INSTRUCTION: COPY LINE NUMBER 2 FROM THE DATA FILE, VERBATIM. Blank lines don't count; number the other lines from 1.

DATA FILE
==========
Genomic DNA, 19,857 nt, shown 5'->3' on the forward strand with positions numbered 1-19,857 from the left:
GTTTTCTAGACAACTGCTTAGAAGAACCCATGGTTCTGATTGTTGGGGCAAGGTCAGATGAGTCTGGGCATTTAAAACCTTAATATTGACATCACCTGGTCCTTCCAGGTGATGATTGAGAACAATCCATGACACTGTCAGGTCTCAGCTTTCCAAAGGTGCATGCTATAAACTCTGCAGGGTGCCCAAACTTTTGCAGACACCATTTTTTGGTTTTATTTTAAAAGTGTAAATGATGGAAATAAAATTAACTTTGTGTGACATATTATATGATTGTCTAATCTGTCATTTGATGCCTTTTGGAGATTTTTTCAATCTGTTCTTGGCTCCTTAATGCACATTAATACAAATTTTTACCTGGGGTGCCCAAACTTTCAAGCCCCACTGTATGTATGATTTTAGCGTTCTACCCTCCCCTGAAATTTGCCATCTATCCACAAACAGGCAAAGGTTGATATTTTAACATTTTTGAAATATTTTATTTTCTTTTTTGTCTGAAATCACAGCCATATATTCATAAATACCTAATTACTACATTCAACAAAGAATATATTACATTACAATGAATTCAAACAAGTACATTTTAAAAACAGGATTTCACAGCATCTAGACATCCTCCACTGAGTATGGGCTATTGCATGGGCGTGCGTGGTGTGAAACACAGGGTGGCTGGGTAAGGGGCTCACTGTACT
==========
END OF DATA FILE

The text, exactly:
GTTTTCTAGACAACTGCTTAGAAGAACCCATGGTTCTGATTGTTGGGGCAAGGTCAGATGAGTCTGGGCATTTAAAACCTTAATATTGACATCACCTGGTCCTTCCAGGTGATGATTGAGAACAATCCATGACACTGTCAGGTCTCAGCTTTCCAAAGGTGCATGCTATAAACTCTGCAGGGTGCCCAAACTTTTGCAGACACCATTTTTTGGTTTTATTTTAAAAGTGTAAATGATGGAAATAAAATTAACTTTGTGTGACATATTATATGATTGTCTAATCTGTCATTTGATGCCTTTTGGAGATTTTTTCAATCTGTTCTTGGCTCCTTAATGCACATTAATACAAATTTTTACCTGGGGTGCCCAAACTTTCAAGCCCCACTGTATGTATGATTTTAGCGTTCTACCCTCCCCTGAAATTTGCCATCTATCCACAAACAGGCAAAGGTTGATATTTTAACATTTTTGAAATATTTTATTTTCTTTTTTGTCTGAAATCACAGCCATATATTCATAAATACCTAATTACTACATTCAACAAAGAATATATTACATTACAATGAATTCAAACAAGTACATTTTAAAAACAGGATTTCACAGCATCTAGACATCCTCCACTGAGTATGGGCTATTGCATGGGCGTGCGTGGTGTGAAACACAGGGTGGCTGGGTAAGGGGCTCACTGTACT